Mr. Hopkins… Your grandfather likely served with M Troop in the Dakota Territory and at Fort Sill in the Indian Territory before he was assigned to D Troop at Fort Riley, Kansas. I could only find one enlistment record. I was not able to find a pension application, but there were a number of John Murray’s from the Civil War era, which is where his pension would be filed. I also do not have his wife or wives names to cross reference, and do not know if he predeceased his spouse. If he survived his wife and had no service related injuries or illness, he may never have requested a pension. He was court martialed, and the record of those proceedings would be in the National Archives. Additionally, it is possible to look up the Muster Rolls for M and D Troops, 7th Cavalry, with which he served. Those reports were submitted every three months and detailed every soldier assigned to a troop with details of soldiers concerning, pay and any duty status. You need to request permission to see those archive files as they are not normally made available to the public. If you are unable to get to the National Archives yourself, I have an excellent professional researcher that I can recommend. Vonnie Zullo specializes in military archives and her contact details are available at http://www.horsesoldier.com/research/about-vonnie
Thank you for your service to our Nation and best of luck with your research.
Regards, COL Sam Russell
Sam, I continue to be so thankful that you got in touch….and for all the hard work you’ve done to document all this. Knowing more about our family’s history on the Whitside/Miller side is such a precious gift!
Mr Russell, I left you a msg. seconds ago. I in fact did not give Grandpops name Samuel John Winchester . So sorry for forgetting I in fact am recovering from throat cancer and massive radiation damage to mouth and throat. I just got so excited to find you and your research sir. I am at an all time high just to read all your info. Sorry for going on and on but it has given me something to look forward to after this long 3 and a half year trudge. Sorry Nancy
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My father-in-law has a fire arm that has initials CWE, which I believe were for Charles Wm Ewing, and it has something to do with the 7th calvary. But the Charles Ewing you have listed has the middle name of Beverly, is this correct or can the Charles W. Ewing also have something to do with that regiment? Please let me know as he would like to find out.
JoAnn… I went back and checked my records on Charles Ewing. His middle name definitely was Beverley or Beverly. I have all of the rosters and there is no other Ewing. Of course, Ewing wasn’t in the 7th Cavalry. He was an Assistant Surgeon for the Department of the Platte.
It seems you have perhaps confused Colonel James William Forsyth’s small photograph, with Charles Camillo De Rudio. De Rudio was a volunteer Italian Soldier, also a member of the 7th Cavalry, who at the time of retirement from the US Army, had earned the rank of Major.
Gio… Thank you for the comment. The photograph is definitely of Forsyth, not De Rudio. De Rudio was no longer in the 7th Cav in 1891 when this photograph was taken at Pine Ridge.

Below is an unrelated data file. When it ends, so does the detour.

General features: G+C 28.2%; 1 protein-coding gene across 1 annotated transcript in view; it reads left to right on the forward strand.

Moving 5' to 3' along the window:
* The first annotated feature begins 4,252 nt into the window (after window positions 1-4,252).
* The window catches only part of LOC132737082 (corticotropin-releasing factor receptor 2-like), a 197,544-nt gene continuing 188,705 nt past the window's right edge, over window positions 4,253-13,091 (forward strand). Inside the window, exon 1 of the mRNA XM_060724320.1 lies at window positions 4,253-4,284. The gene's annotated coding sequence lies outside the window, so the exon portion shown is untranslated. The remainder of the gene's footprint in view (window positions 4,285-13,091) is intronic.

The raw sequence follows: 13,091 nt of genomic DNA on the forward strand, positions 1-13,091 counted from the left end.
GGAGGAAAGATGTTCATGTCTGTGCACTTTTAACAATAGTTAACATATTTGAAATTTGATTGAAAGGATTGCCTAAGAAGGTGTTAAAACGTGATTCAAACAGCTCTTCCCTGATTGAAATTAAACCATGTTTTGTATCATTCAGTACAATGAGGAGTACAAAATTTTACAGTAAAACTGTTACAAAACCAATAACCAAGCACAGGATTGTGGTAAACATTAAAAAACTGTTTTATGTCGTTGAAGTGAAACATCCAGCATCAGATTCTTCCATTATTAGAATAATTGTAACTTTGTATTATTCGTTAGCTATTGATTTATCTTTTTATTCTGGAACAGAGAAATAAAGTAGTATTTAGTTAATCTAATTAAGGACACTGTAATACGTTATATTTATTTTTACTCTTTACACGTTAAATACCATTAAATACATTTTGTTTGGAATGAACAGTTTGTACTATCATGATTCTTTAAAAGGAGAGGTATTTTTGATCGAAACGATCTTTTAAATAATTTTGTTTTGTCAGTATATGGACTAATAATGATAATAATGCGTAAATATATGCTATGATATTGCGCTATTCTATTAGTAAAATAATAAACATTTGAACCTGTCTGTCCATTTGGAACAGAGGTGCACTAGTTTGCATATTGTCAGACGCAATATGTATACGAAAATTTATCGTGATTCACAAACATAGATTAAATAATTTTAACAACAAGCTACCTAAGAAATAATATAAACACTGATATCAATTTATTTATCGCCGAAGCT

CORRCTION: Capt. C. C. De Rudio was still in the 7th Cavalry in Dec. 1890 – Jan. 1891. He was serving as the captain of Company H at Fort Sill, Indian Territory, one of the four troops in the regiment that did not participate in the Pine Ridge Campaign.
Several officers in this photo is evident that they were superimposed after their passing — a practice often done with old photos, as those of my family for the same reasons. Carlo Camillo Di Rudio died on November 1, 1910 at aged 78. His likeness and how he is posing — looking side-view — is typical of how Europeans often posed, to never look at the camera. As a photographer, artist and writer, after observing and studying your post, the resemblance of Carlo Camillo Di Rudio its remarkable true. . . . I am only able to mention these facts because I am planning to make a portrait of the old soldier, and at present his likeness is very familiar to me. . . . At any rate, you will need to decide, while I can only suggest to do some additional research by utilizing reliable sources
Gio… Again, I appreciate you bringing these details to my attention, and you are correct that there is a similarity in appearance. I have no doubt that the officer depicted is Col. J. W. Forsyth, not Capt. C. C. De Rudio. At the time of the Pine Ridge Campaign, November 1890 through January 1891, Capt. De Rudio was serving as the Capt. of Company H, 7th Cavalry, stationed at Fort Sill, Indian Territory, which was one of the four troops in the regiment that did not participate in the campaign. The December 1890 Post Return for Fort Sill shows that Capt. De Rudio was absent on sick leave for six months as of Dec. 30. Similarly, the January 1891 Post Return shows him on sick leave with a surgeon’s certificate. According to that post return, there was only one officer from Fort Sill, Capt. W. O. Owen Med. Dept., who was on the campaign; he is listed as “at South Dakota with Troops in the Field.”
De Rudio simply was not present at Pine Ridge Agency, S.D. when this photograph was taken.